• Glatz JFC, Luiken JJFP, Bonen A. Membrane fatty acid transporters as regulators of lipid metabolism (Review). Physiol Rev 90: 367-417, 2010.
  • Dirkx E, Schwenk RW, Coumans WA, Hoebers N, Angin Y, Viollet B, Bonen A, Van Eys GJJM, Glatz JFC, Luiken JJFP. Protein kinase D1 is essential for contraction-induced glucose uptake, but is not involved in fatty acid uptake into cardiomyocytes. J Biol Chem 287: 5871-5881, 2012
  • Abdurrachim D, Luiken JJFP, Nicolay K, Glatz JFC, Prompers JJ, Nabben M. Good and bad consequences of altered fatty acid metabolism in heart failure: evidence from mouse models. Cardiovasc Res 106: 194-205, 2015.
  • Liu Y, Steinbusch LKM, Nabben M, Kapsokalyvas D, van Zandvoort M, Schönleitner P, Antoons G, Simons PJ, Coumans WA, Geomini A, Chanda D, Glatz JFC, Neumann D, Luiken JJFP. Palmitate-induced vacuolar-type H+-ATPase inhibition feeds forward into insulin resistance and contractile dysfunction. Diabetes 66: 1521-1534, 2017.
  • Glatz JFC, Luiken JJFP. Dynamic role of the transmembrane glycoprotein CD36 (SR-B2) in cellular fatty acid uptake and utilization. J Lipid Res 59: 1084-1093, 2018.
  • Geraets IME, Glatz JFC, Luiken JJFP, Nabben M. Pivotal role of membrane substrate transporters on the metabolic alterations in the pressure-overloaded heart. Cardiovasc Res 115: 1000-1012, 2019.
  • Glatz JFC, Nabben M, Young ME, Schulze PC, Taegtmeyer H, Luiken JJFP. Re-balancing cellular energy substrate metabolism to mend the failing heart. Biochim Biophys Acta, in press, 2020.​

Team leader
Prof. Jan F.C. Glatz


Cardiac Metabolism Maastricht Research group

Joost J.F.P. Luiken, PhD (associate professor), Miranda Nabben PhD (assistant professor), Li-yen Wong, PhD (postdoc), Petra van der Molen (secretary), Agnieszka Strzelecka (technician), Bieke Vanherle (technician), Aomin Sun (PhD student), Shujin Wang (PhD student), Francesco Schianchi (PhD student), Berta Ganizada (PhD student), Petra van der Molen (administrative support).



<foto’s van de gehele groep>


Inflammation and lipid signaling for novel diagnosis and treatment of metabolic diseases

Lipids are a group of hydrophobic compounds that are generally found compartmentalized and serve as a major energy source of the body. Other lipid-related functions range from regulatory functions (i.e. hormones; bile acid precursors) to serving as structural component of the cell and its organelles (i.e. phospholipids and cholesterol). Due to these multiple functions, lipids play a central role in a large range of disorders. Among different physiological processes that are affected by lipid disturbances, inflammation is likely one of the most important. While designed to detect damage and foreign invading factors, the inflammatory response is dysregulated when lipid disturbances arise such as under obese conditions during which patients exhibit a chronic low-grade inflammatory response.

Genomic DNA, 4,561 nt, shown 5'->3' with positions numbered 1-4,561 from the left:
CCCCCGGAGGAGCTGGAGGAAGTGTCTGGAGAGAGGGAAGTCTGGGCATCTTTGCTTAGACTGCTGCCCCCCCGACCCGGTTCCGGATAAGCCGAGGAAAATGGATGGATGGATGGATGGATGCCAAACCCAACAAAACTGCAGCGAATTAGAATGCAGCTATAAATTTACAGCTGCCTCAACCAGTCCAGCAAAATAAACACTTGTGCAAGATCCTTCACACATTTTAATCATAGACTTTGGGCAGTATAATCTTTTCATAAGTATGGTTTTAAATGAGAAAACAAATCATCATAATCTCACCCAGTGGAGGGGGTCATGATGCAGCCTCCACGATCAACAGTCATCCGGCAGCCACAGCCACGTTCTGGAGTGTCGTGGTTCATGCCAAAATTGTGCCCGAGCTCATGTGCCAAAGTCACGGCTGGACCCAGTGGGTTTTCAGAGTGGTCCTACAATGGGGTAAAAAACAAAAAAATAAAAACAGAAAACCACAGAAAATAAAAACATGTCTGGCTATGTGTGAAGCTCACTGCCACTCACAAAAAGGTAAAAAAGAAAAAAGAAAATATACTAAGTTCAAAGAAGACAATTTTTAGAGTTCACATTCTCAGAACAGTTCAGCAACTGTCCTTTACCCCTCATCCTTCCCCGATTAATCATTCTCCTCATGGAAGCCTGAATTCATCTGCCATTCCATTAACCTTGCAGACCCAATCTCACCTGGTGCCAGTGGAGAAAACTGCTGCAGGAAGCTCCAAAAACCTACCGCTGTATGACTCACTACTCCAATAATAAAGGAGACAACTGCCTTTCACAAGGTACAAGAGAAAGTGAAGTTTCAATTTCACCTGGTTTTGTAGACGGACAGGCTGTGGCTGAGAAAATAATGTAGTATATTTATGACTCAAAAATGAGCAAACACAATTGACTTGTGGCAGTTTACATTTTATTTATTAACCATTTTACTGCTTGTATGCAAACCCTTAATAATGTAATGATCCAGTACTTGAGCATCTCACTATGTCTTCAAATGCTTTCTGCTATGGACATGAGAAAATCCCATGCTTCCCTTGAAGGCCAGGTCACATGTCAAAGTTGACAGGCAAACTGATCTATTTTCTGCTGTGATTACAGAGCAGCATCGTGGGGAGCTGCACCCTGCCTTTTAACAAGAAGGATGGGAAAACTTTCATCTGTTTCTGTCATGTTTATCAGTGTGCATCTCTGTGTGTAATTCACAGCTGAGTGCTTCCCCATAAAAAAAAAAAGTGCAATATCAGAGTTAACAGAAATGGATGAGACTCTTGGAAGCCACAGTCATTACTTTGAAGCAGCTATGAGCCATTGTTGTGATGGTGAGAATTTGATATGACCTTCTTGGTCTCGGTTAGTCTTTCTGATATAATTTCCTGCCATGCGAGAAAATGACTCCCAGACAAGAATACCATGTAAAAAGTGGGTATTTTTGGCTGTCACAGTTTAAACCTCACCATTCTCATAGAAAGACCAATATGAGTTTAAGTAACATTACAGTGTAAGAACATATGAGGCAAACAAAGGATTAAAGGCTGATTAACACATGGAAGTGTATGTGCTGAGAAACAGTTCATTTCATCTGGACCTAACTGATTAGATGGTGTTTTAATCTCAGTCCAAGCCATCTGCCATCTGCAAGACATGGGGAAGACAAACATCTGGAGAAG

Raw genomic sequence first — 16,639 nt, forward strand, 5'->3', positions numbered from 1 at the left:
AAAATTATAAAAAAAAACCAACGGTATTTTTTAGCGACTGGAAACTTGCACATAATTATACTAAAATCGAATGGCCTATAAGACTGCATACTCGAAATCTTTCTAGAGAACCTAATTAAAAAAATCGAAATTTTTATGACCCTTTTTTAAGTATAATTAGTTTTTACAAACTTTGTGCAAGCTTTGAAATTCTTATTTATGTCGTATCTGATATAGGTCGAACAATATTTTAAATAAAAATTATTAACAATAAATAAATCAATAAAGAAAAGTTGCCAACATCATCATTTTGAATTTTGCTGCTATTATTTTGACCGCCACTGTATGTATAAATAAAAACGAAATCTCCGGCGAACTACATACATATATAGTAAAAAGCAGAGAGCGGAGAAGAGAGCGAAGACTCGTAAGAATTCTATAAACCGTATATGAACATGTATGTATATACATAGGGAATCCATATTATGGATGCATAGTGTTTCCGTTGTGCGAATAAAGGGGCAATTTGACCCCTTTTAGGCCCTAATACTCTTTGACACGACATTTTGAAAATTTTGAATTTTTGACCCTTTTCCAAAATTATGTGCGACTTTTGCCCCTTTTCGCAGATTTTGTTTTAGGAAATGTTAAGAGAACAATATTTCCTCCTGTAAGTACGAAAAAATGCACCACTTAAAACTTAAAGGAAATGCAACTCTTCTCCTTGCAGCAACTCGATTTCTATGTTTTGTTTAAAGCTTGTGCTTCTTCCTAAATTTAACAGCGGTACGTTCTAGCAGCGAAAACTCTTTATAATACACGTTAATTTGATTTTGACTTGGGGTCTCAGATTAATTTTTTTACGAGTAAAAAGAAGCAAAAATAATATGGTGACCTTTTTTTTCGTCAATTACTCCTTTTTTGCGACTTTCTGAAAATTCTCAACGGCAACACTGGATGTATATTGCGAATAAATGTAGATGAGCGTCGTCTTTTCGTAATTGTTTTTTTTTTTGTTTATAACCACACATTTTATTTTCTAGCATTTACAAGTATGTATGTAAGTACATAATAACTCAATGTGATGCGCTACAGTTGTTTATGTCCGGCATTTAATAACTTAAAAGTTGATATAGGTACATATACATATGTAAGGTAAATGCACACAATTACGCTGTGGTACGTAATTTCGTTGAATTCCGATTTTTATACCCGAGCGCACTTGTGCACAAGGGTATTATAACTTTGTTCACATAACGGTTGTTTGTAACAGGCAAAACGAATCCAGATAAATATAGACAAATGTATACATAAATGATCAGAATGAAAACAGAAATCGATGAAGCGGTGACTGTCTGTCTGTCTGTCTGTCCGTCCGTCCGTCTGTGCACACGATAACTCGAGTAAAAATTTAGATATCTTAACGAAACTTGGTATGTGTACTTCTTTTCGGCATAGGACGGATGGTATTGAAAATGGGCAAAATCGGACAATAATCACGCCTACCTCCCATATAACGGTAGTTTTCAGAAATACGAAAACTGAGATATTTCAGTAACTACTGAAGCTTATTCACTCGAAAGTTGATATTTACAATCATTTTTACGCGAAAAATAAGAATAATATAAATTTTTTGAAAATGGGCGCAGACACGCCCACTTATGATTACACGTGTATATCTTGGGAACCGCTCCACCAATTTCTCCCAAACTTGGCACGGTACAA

The goal of our research is to provide new diagnostic and therapeutic targets for a wide range of metabolic diseases (see figure below which diseases we focus on) by unraveling their pathometabolic basis. We collaborate with national and international public and private partners to accelerate the development of tangible products for patients.

Team leader:
Prof. Dr. Ronit Shiri-Sverdlov

Research group members:
Dr. Tom Houben (assistant professor), Dr. Tim Hendrikx (shared postdoc with CeMM, Vienna), Dennis Meesters (lab manager / research assistant), Dr. Albert Bitorina (researcher), Tulasi Yadati (PhD student), Ines Reis (PhD student), Lingling Ding (PhD student), Annemarie Westheim (shared PhD student with Dr. Jan Theys), Mengying Li (PhD student), Petra van der Molen (administrative support).